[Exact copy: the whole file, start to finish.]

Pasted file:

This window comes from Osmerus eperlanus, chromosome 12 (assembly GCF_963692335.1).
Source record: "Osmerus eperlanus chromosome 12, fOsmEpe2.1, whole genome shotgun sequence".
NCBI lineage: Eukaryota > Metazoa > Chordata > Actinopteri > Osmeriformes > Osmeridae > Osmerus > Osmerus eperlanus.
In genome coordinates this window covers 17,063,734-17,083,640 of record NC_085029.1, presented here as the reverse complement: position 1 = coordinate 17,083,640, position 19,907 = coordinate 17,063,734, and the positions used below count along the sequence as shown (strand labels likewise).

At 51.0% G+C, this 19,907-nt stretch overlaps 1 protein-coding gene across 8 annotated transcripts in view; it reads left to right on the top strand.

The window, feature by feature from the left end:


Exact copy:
This window comes from Osmerus eperlanus, chromosome 12 (assembly GCF_963692335.1).
Source record: "Osmerus eperlanus chromosome 12, fOsmEpe2.1, whole genome shotgun sequence".
NCBI lineage: Eukaryota > Metazoa > Chordata > Actinopteri > Osmeriformes > Osmeridae > Osmerus > Osmerus eperlanus.
In genome coordinates this window covers 17,063,734-17,083,640 of record NC_085029.1, presented here as the reverse complement: position 1 = coordinate 17,083,640, position 19,907 = coordinate 17,063,734, and the positions used below count along the sequence as shown (strand labels likewise).

At 51.0% G+C, this 19,907-nt stretch overlaps 1 protein-coding gene across 8 annotated transcripts in view; it reads left to right on the top strand.

The window, feature by feature from the left end: